Permalink

Mac Catalyst 2.0: Doubling Down on the Alignment of the Mac and iPad

WWDC 2020 brought Mac Catalyst into sharper focus than ever before. Introduced as an unnamed ‘sneak peek’ in 2018, Mac Catalyst offered the promise of a simple and efficient way for iPad developers to bring their apps to 100 million Mac users. The reality was that it can be hard to transition an app from an iPad to a Mac, and the results weren’t always great.

The trouble was the result of a confluence of multiple factors, including:

  • The first iteration of Mac Catalyst used iPad design conventions in places that felt out of place on the Mac
  • There was too little documentation
  • Excitement surrounding SwiftUI left developers wondering whether Apple was committed to Mac Catalyst

WWDC 2020 was different. Apple introduced what was effectively Mac Catalyst 2.0 with its Optimized for Mac initiative, a separate Mac Catalyst path that follows Mac conventions more closely but requires more work. The company also built Messages and Maps, two of its flagship apps, using Mac Catalyst, demonstrating a deeper commitment to the technology than ever before. The result is a brighter future for Mac Catalyst that clearly has a role to play alongside SwiftUI and Apple’s other frameworks.

To understand where Mac Catalyst is heading, though, we first need to understand where it has been over the past two years.

Read more


Podcasting on iPad Pro and Mac: A Streamlined Approach with the Sound Devices MixPre-3 II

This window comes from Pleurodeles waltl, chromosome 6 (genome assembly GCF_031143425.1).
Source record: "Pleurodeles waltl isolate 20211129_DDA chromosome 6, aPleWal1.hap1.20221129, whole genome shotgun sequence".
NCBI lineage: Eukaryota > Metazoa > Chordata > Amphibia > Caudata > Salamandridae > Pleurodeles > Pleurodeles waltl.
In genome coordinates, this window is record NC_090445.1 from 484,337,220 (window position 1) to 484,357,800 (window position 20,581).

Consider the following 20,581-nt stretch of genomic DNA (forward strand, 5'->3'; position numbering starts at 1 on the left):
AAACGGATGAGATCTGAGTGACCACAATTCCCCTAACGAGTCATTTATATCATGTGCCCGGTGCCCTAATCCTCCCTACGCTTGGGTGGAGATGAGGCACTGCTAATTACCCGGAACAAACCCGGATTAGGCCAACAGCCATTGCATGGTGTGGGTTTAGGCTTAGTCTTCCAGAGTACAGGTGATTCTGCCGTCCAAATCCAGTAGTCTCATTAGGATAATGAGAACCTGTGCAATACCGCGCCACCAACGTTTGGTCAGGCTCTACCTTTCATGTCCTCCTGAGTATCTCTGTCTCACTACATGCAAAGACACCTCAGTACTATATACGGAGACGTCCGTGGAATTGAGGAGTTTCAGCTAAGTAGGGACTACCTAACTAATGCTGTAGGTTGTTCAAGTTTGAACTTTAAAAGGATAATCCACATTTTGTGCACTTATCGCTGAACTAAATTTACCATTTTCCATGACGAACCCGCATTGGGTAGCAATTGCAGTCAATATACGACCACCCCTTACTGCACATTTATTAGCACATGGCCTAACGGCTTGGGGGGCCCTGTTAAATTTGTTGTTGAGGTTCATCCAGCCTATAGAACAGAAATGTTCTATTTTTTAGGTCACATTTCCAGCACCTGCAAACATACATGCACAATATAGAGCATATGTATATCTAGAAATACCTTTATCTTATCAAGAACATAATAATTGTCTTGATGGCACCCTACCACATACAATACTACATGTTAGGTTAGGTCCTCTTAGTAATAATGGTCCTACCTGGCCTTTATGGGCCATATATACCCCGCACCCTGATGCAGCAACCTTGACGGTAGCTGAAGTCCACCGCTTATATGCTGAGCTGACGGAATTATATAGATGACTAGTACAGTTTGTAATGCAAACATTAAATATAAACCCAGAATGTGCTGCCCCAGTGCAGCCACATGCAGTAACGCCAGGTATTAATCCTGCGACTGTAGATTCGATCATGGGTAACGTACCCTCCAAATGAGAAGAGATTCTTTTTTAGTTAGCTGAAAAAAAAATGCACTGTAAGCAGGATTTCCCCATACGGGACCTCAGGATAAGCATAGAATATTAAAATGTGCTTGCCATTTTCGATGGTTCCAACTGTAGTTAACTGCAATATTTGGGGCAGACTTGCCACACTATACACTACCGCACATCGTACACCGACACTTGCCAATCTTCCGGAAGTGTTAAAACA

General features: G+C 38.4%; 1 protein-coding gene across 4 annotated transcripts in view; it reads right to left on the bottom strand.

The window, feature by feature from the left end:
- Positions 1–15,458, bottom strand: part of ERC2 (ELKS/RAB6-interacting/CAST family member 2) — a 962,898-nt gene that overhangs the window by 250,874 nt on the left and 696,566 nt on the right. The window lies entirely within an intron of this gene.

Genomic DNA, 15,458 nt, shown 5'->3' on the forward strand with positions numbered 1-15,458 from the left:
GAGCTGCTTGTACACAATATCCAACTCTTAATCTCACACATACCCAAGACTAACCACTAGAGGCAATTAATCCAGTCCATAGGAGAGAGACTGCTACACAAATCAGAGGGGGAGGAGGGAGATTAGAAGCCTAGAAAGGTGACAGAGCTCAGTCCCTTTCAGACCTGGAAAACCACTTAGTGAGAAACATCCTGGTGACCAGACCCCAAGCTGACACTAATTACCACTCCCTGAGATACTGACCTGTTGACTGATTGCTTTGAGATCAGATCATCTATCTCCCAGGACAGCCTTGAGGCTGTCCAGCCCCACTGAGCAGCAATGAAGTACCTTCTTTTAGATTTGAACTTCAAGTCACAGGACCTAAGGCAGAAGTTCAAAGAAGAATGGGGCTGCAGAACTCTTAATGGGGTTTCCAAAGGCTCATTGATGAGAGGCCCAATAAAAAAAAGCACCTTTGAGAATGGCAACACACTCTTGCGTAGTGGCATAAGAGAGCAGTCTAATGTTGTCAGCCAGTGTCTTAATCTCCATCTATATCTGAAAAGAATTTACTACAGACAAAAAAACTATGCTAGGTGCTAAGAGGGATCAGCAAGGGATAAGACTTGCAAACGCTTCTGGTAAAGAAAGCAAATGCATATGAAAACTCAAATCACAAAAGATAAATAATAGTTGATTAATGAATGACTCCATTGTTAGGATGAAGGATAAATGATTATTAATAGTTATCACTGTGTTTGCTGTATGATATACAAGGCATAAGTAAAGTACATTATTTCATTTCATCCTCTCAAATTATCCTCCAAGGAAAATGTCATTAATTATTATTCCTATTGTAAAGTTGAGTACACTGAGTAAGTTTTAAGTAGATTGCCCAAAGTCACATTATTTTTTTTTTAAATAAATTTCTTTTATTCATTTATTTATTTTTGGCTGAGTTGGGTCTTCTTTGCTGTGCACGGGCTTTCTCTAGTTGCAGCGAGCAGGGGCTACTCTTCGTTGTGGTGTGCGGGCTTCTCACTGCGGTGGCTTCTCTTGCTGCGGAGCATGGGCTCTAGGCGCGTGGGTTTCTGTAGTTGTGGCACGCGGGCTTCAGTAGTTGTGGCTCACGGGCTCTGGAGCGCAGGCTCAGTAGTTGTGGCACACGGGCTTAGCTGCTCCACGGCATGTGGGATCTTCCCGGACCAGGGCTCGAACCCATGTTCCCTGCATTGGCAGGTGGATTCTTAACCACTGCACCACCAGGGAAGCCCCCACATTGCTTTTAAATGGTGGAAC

Anyone new to a job has probably thought or even asked:

“Why do you do it that way?”

and gotten the age-old answer:

“Because that’s how we’ve always done it.”

It’s human nature to stick with a solution that works and is familiar. When a workflow is so ingrained that it’s a habit, that’s good because it allows the task to become less about the tools and more about what you’re creating.

Paradoxically, though, familiarity can also lead to inflexibility, a resistance to change that undermines the very productivity that the solution enabled in the first place. It’s an inertial force that’s hard to resist, but I think it’s important to push back against it. Not solely for the sake of efficiency, but also to improve the results of your efforts.

The trick is knowing when experimentation with new workflows is unproductive fiddling and when it’s meaningful exploration. I’ve seen too many people fall into the trap where improving the process becomes the goal itself.

Early last year, I decided I was finished with letting tasks dictate how I work. I work across the Mac, an iPad Pro, and an iPhone all day long. Some jobs are more suited to one device than another, and some I just prefer to do on a particular device. The point is, though, that it’s something I want to be my choice, instead of something foisted on me by the nature of the work itself.

I’m fortunate that most of what I do migrates effortlessly from one device to another. Still, I’ve historically had two weekly responsibilities where I’ve felt tied to a Mac.

The first was producing the Club MacStories newsletters using Mailchimp’s web app. As I wrote last January, Safari’s updates in iOS and iPadOS 13, which made web apps work roughly the same on my iPad Pro as on my Mac, solved that problem for me.